People with congenital adrenal hyperplasia (CAH) are more likely to suffer from gender dysphoria. CAH is when someone produces too many male hormones. A mutated gene inherited from the parents has been found to cause the condition. The mutated gene affects an enzyme responsible for 21-hydroxylase. A deficiency in this enzyme is the cause of people with CAH producing too many male hormones.

Girls with CAH may be born with genitals that look similar to those of men. Boys with CAH are likely to reach puberty earlier, and girls may experience the puberty that boys experience. This can lead to gender confusion and the appearance of GID.

Another genetic disorder that may cause the onset of GID is androgen insensitivity syndrome (AIS). This syndrome is inherited from the mother. In AIS, a child is born genetically male (with the X-Y chromosome) but resistant to androgens (male hormones). The individual may have female-like features such as breasts.

Although the person looks like a woman, they still have the genetic makeup of a man. This can lead to confusing feelings about their gender and cause the onset of GID.

What is the social-psychological explanation for gender dysphoria?

Since gender is mainly based on how a person acts and identifies, it is only logical that their social environment influences their gender identity. Psychological components are something we need to consider.

Psychoanalytic theory

One psychological explanation for atypical gender development comes from psychoanalytic theory. Ovesey and Person (1973) argued that extreme separation anxiety in childhood before gender identity is established, causes gender dysphoria. They argued that the child fantasises about symbolically fusing with their mother to alleviate this separation anxiety.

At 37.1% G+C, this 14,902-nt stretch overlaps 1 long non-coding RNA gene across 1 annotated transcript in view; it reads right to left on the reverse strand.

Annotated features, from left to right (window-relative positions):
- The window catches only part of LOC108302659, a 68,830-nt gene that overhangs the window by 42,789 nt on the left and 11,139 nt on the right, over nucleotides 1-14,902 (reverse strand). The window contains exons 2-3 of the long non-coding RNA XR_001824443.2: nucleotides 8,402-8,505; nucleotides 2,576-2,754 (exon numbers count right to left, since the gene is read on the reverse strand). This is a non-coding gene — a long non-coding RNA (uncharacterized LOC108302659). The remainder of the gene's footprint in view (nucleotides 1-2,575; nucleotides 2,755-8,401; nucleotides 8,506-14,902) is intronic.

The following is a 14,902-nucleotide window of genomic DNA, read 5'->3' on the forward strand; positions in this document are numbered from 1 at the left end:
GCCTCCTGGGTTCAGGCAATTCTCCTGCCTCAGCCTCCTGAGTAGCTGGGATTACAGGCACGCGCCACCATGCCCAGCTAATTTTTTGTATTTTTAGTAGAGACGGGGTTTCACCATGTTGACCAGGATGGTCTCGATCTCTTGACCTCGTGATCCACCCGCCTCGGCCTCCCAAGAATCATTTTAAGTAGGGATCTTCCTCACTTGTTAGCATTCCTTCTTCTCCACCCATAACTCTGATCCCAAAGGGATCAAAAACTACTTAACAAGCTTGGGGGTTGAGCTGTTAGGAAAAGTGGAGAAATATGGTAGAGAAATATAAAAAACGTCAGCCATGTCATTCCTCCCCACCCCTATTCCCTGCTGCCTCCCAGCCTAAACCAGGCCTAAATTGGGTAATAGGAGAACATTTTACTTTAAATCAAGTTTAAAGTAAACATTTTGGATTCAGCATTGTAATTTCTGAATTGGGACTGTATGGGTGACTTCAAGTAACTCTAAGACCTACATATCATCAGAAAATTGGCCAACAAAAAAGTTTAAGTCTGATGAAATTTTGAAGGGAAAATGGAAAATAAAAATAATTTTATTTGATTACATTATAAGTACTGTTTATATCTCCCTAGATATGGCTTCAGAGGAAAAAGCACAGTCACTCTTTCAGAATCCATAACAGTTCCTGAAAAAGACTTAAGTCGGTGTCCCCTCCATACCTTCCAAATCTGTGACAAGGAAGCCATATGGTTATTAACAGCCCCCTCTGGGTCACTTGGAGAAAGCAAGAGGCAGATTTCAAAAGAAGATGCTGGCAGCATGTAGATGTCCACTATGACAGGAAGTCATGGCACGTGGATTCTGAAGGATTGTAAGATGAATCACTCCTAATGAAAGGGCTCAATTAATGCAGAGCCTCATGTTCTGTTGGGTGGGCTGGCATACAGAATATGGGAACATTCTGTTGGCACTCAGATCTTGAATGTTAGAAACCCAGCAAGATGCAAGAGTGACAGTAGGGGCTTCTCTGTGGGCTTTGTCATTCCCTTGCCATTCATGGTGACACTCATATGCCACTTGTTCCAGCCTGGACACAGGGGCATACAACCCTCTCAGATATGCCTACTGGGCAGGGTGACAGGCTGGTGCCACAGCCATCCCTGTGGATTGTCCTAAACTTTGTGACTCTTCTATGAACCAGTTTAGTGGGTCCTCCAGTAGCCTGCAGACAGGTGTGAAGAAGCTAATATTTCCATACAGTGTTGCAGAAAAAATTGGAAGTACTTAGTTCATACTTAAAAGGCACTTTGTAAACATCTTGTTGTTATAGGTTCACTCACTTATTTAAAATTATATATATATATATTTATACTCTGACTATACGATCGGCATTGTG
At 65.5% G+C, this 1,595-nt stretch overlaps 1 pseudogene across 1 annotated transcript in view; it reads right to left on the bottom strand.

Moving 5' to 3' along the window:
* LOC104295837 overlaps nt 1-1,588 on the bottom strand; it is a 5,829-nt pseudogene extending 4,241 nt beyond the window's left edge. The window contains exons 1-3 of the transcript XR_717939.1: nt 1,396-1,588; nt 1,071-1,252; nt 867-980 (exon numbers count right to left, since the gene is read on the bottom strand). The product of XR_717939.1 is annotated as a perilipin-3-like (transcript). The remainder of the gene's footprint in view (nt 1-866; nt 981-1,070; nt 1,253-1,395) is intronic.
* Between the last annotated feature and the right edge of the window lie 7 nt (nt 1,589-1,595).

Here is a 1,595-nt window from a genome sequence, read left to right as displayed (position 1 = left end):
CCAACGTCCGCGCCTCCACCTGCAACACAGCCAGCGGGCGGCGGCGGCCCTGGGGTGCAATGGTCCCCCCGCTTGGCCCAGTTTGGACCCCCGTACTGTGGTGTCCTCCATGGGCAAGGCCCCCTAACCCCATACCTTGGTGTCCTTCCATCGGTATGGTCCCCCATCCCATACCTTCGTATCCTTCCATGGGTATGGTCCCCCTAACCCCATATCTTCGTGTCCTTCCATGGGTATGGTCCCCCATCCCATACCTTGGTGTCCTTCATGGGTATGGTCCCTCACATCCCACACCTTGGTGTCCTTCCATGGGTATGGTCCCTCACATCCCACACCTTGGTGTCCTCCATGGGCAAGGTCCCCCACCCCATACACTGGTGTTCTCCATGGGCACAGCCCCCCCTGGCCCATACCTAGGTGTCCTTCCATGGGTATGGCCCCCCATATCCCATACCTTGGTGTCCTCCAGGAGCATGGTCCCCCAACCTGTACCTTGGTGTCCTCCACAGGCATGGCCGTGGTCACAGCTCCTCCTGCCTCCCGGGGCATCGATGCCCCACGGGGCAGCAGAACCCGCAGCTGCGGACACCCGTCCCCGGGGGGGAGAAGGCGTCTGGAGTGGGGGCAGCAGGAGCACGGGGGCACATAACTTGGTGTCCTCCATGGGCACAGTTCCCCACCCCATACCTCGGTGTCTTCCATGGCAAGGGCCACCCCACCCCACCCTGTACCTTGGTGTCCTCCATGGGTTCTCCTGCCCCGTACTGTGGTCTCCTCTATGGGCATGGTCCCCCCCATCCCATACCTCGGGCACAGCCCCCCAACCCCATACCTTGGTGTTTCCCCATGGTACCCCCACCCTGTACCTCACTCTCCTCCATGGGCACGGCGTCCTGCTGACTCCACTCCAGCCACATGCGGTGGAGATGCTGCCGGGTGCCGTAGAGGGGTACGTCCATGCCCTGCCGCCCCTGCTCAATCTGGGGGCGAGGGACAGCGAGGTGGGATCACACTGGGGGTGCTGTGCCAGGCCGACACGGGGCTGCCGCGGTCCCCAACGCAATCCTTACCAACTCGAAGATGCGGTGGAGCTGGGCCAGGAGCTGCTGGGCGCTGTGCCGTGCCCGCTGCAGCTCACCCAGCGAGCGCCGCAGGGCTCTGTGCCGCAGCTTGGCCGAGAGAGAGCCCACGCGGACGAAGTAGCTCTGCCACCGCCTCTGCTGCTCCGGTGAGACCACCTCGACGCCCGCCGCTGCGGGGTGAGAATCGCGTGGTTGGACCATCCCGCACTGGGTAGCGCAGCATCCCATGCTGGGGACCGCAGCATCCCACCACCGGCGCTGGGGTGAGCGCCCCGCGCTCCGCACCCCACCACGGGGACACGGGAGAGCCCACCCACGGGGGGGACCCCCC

According to their theory, the male child ‘becomes the mother’ and adopts the female gender identity. When interviewed, Stoller (1973) found that men diagnosed with gender dysphoria reported a close mother-son relationship. This likely leads to a stronger female identification and confuses gender identity.

Gender Dysphoria Psychoanalytic theory StudySmarterCloseness to the parent of the same sex may influence gender dysphoria, Yzabelle Bostyn - StudySmarter Originals

Cognitive theory

Dual-path theory another psychological explanation for the atypical development of the sexes comes from the cognitive theory. Liben and Bigler (2002) proposed expanding sex schema theory to emphasise individual differences in gender identity. They suggest gender can take two paths:

  • The ‘normal developmental path’ is when gender develops according to gender schemas and exhibits gender-appropriate’ attitudes and behaviours.
  • The personal path’ describes how a person’s behaviour influences their gender identity rather than society. In this pathway, the person’s behaviour becomes stronger than their gender identity and changes their gender schema.
A boy may grow up wearing dresses and believe that boys and girls can do so. Therefore, his schemas are not sex-typed.

Although the theory uses the terminology ‘normal’, we recognise this term can be considered offensive. By ‘normal’ the theory refers to what is most common.

Gender Dysphoria Dual Pathway Theory StudySmarterCloseness to the parent of the same sex influences GID, Yzabelle Bostyn - StudySmarter Originals

How can we evaluate gender dysphoria explanations?

Considering that explanations revolve around the results of studies, it is important to understand what the results mean and to evaluate their reliability and validity.

The biological explanation for gender dysphoria

Evaluating the biological explanation of gender dysphoria:

  • Conflicting evidence for the BSTc Hulshoff Pol et al. (2006) found that transgender hormone therapy affects the magnitude of the BSTc, although the BSTc should be fully formed by age five. Therefore, the observed differences in the BSTc in patients with gender dysphoria may be a consequence rather than a cause of gender dysphoria.
  • This approach considers only the nature aspect of the ‘nature versus nurture’ debate. It, therefore, ignores the role of the environment. This explanation can be regarded as reductionist.

When an approach is reductionist, it tends to oversimplify complex processes by ignoring factors contributing to behaviour.

The social-psychological explanation for gender dysphoria